- Have policies in place (across employment matters) that support women across the organization;
- Have effective processes and practices (across employment matters) that are transparent;
- Have strategies in place that support a commitment to fully utilizing and developing its people (including women);
- Educate its employees (including supervisors and managers) on their rights and obligations regarding sex-based harassment;
- Have an inclusive organizational culture that is championed by the CEO, driven by senior executives and holds line managers accountable; and
- Deliver improved outcomes for women and the business.

On its website the agency points out that the EOCFW citation "provides significant positioning in a competitive market place, particularly when an organization is seeking to attract the best possible talent."

From Canada comes the Government of Manitoba's Employer of Choice Program. The aims of the program are to give SMEs throughout Manitoba ways to deal with their labor force issues and to maximize productivity and profitability.

They define an Employer of Choice as "...a company or organization where employee actions are directly aligned with business goals, employees feel appreciated and valued for their hard work, and where their contributions are acknowledged and rewarded."

This is a pilot program beginning in the 2005-6 financial year and offers an on-line assessment and tools for businesses that are having difficulty finding new employees, are losing employees to competitors for more money, or are finding it difficult to motivate existing workers or having them adapt to change.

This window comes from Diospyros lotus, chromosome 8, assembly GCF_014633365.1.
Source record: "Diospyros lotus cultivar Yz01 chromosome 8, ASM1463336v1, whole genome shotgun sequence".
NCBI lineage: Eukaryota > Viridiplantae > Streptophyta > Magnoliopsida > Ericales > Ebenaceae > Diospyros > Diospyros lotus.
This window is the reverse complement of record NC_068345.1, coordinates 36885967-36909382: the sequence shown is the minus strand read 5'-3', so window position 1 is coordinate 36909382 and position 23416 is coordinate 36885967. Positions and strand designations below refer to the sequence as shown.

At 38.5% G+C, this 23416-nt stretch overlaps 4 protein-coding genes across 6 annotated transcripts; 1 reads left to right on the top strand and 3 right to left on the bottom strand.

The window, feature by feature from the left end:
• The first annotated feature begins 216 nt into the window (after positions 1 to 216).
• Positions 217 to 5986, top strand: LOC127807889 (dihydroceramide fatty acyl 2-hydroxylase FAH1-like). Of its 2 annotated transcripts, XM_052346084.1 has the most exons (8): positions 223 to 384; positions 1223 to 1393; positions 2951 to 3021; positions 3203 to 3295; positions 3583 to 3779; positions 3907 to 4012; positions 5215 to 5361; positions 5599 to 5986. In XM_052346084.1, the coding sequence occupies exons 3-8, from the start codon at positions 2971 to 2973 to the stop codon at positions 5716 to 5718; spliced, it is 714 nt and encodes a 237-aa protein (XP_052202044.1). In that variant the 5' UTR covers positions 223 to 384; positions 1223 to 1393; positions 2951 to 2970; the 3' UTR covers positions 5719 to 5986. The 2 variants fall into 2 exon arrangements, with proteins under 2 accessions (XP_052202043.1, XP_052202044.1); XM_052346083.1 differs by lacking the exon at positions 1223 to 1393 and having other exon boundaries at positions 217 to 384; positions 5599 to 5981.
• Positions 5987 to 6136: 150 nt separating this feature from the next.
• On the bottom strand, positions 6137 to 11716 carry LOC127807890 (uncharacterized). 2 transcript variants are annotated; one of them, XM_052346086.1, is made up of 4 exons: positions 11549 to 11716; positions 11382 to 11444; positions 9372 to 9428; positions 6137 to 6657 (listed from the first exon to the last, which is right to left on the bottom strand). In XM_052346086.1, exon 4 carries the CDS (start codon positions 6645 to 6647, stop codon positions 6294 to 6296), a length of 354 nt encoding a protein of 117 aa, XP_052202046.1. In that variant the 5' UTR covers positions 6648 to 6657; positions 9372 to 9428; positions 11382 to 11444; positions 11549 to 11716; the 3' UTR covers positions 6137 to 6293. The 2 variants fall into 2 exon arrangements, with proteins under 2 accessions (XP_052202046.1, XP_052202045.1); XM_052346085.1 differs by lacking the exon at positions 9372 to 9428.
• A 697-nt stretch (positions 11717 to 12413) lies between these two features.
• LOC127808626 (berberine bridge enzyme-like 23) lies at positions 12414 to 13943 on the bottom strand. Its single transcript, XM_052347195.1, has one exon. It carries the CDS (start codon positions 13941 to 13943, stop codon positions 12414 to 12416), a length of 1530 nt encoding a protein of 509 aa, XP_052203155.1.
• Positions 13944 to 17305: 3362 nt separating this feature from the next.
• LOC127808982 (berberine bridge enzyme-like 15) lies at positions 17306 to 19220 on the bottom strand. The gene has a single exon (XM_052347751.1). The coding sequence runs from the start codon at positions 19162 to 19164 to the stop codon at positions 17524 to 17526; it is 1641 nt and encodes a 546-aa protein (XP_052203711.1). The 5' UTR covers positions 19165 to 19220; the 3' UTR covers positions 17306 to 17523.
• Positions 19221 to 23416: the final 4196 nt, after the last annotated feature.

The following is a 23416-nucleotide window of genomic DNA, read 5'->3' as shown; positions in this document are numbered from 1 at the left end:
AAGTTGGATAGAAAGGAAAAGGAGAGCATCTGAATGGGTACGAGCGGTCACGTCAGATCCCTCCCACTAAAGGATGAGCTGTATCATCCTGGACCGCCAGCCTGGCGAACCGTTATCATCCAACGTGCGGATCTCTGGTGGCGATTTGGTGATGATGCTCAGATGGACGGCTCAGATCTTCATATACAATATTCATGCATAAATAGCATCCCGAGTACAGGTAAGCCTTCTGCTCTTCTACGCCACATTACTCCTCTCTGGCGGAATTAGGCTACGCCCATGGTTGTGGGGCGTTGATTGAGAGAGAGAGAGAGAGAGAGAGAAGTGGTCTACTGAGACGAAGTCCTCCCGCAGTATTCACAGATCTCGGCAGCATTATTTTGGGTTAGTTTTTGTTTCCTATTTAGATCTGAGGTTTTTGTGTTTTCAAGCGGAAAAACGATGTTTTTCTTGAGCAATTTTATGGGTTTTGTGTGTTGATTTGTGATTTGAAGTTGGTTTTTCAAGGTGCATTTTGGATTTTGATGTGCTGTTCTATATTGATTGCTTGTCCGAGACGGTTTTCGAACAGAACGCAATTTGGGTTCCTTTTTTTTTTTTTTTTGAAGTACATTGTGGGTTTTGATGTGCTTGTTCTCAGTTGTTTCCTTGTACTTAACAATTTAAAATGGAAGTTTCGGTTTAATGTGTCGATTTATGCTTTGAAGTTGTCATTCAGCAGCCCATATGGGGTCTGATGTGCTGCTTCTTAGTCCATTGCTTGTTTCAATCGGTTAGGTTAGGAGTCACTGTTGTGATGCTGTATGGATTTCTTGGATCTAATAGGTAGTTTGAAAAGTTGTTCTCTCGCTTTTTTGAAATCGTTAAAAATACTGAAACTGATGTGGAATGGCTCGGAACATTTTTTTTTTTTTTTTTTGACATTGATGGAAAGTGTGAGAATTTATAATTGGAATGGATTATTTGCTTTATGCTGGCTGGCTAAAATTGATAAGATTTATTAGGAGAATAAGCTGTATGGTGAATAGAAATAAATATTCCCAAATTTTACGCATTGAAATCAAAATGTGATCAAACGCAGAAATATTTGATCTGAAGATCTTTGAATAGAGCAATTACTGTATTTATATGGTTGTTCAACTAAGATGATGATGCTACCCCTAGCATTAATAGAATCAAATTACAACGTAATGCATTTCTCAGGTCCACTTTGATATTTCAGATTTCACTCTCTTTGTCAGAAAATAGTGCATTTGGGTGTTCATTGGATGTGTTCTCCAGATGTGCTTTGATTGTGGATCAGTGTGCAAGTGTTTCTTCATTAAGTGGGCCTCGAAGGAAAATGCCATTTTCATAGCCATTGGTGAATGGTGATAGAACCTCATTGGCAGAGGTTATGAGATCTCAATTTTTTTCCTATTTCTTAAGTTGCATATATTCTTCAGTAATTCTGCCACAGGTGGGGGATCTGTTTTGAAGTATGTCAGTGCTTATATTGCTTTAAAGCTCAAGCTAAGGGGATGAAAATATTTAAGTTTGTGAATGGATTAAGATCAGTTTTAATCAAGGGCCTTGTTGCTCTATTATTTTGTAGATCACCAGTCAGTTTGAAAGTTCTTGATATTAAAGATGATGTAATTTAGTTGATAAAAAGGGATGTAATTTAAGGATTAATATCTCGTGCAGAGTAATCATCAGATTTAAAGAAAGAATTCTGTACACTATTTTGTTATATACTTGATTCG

There is at least one business built around the concept of EOC and that's Employer of Choice, Inc., an affiliate of The Herman Group in Greensboro North Carolina. The firm awards an "Employer of Choice"-- designation to businesses that meet their criteria and pay an assessment fee for the evaluation.

Employer of Choice, Inc. says on its website that '"companies that don't become 'Employer of Choice' will continue to do business. The quality of success will be different, as will the vulnerability to failure."

It adds that "Organizations that earn the right to be described as 'Employers of Choice' will enjoy a higher level of performance, greater workforce stability, and the level of continuity that assures preservation of the knowledge base, customer loyalty, employee satisfaction, and stronger profits."

We'll leave the last word on the subject on Employers of Choice to authors Roger E. Herman and Joyce L. Gioia. In their book "How to Become an Employer of Choice" they summarize the reasons why any business should give serious thought about becoming an EOC:

It means that people will choose to work for you. It means that people will choose to really dedicate themselves to your success. It means that people will choose to stay with you, even when they are being courted by recruiters from other employers -- recruiters with exceptionally attractive inducements.

n the years ahead, workforce stability will be a company's competitive edge...the most successful employers will be those who legitimately inspire highly talented workers to stay with them and join them.




Copyright 2005, RAN ONE Inc. All rights reserved. Reprinted with permission from http://www.ranone.com